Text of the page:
Xiaomi's phones have long been known for their exceptional value proposition. You can always find the latest specs and features in a Xiaomi flagship phone, and it won't cost you an arm and a leg. It's something you don't often see these days when $1,000 has become the standard price for high-end hardware. That's not how Xiaomi rolls, though. With the Mi 11, Xiaomi has one of the best flagship phones on the market, offering killer specs and a great value, unless you happen to be in the US.
If you're a fan of Xiaomi's flagship sensibilities, but not the high prices that come along with them, you might be in luck. A new alleged leak shows a Lite variant of the Mi 11, which caused a stir when it launched internationally last month. It appears to be a midrange alternative to the high-end original, but with rumored specs including a Snapdragon 765G processor, it might just hit the spot.
Zack Nelson of JerryRigEverything is renowned for his gadget durability tests and teardowns, so it's not surprising to hear that he has a track record of trying to bust up Xiaomi phones. Said record brings up the obvious trends: cheaper phones aren't as durable as those towards the mid- to high-end. So, how will the Mi 11 fare? Not too bad, for the sake of brevity.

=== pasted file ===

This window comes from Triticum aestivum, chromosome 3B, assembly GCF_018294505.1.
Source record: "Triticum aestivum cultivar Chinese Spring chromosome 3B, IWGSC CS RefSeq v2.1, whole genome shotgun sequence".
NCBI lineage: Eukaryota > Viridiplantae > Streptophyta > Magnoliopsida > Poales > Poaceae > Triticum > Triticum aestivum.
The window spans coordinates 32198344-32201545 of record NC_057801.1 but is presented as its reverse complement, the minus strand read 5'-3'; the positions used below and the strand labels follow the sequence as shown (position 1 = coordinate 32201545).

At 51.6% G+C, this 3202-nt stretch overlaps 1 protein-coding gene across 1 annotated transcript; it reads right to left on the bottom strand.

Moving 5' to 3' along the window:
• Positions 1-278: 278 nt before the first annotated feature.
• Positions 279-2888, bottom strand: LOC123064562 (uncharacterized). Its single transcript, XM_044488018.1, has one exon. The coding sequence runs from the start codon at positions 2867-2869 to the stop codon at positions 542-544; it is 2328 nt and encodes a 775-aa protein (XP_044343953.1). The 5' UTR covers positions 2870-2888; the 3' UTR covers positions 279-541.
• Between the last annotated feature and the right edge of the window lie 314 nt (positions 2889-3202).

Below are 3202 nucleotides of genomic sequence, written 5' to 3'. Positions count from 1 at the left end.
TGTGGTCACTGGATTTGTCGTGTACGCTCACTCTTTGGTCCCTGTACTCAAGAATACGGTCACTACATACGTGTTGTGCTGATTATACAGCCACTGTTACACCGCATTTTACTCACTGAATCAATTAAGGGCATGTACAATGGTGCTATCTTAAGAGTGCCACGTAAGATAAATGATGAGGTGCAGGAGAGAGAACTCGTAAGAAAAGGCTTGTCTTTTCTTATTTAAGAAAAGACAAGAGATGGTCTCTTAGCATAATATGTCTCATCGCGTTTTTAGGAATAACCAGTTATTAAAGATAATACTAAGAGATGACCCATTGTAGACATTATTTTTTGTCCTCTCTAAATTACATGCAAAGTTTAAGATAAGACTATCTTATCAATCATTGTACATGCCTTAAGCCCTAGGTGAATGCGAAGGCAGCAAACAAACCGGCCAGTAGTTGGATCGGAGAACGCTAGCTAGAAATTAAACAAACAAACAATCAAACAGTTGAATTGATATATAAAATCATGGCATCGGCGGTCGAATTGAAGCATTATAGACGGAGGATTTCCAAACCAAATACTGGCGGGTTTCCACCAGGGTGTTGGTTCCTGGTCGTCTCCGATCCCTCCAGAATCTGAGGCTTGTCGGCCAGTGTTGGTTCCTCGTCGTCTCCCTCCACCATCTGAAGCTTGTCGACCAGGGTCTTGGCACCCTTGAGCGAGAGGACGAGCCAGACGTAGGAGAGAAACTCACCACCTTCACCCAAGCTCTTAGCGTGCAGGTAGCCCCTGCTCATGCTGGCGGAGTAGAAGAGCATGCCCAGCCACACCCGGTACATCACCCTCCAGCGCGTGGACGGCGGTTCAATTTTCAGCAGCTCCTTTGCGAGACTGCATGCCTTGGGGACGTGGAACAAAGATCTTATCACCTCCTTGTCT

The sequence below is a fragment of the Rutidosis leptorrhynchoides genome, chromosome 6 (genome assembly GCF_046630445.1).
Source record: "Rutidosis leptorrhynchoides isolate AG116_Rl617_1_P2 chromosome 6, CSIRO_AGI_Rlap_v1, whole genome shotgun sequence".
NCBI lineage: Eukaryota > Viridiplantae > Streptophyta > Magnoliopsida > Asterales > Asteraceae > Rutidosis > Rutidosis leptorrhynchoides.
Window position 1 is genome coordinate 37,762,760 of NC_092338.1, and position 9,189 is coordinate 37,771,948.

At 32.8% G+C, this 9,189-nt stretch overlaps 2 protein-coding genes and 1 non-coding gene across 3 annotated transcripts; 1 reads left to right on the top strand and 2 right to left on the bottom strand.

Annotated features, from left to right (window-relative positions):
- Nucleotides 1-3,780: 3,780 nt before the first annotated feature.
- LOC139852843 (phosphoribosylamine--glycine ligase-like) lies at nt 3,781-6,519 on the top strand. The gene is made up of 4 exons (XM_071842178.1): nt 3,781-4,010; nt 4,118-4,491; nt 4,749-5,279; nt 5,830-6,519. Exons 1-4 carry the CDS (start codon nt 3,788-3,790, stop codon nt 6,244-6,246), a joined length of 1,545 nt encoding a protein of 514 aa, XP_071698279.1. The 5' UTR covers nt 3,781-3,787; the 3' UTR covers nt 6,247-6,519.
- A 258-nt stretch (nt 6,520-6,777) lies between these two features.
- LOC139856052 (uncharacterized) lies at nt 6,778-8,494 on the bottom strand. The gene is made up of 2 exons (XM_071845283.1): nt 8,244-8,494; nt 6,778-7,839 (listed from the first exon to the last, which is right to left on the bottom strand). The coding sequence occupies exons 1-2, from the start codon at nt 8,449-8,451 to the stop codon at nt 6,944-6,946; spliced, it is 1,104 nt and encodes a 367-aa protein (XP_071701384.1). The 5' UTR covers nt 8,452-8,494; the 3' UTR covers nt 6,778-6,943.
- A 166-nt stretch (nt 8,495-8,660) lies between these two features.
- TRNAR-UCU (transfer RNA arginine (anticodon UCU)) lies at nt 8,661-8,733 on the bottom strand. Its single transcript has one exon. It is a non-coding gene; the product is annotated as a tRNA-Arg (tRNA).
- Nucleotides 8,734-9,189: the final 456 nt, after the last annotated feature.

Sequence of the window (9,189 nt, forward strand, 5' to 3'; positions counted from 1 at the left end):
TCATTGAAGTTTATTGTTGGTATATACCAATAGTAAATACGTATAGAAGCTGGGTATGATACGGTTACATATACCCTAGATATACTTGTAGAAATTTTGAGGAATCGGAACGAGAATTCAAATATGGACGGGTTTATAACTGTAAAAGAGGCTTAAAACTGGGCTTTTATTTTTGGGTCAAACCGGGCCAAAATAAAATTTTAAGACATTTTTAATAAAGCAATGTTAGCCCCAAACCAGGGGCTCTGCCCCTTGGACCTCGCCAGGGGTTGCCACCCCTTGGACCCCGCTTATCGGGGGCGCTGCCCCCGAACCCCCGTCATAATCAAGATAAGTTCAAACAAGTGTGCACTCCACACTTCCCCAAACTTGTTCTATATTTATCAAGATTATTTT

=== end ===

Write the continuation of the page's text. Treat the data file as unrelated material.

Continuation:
As part of the Mi 11 international launch event, Xiaomi has also announced the forthcoming MIUI 12.5 rollout. The new version might only be a point release, but it adds some thoughtful touches to the Xiaomi ROM, such as CPU usage improvements and uninstallable system apps. It's rolling out to the Mi 11 and a few other new phones first.
Historically, Xiaomi has been a consistent contender to launch the first phones with next-generation Qualcomm silicon. It took the lead again by announcing its Mi 11 series of phones complete with the Snapdragon 888 in China last year. With that new engine comes a cavalry of other upgrades, and now, the phone is also available in international markets.
In a new post on Chinese social media network Weibo, Xiaomi's CEO Lei Jun unveiled the brand's new device's packaging, mentioning it's particularly light and thin. Even though it may seem particularly odd for a CEO to post about a new phone's box rather than the device itself, there's actually an underlying explanation for that: The main reason why the packaging is thin and light is because it's been stripped out of the customary charger that usually comes with the handset.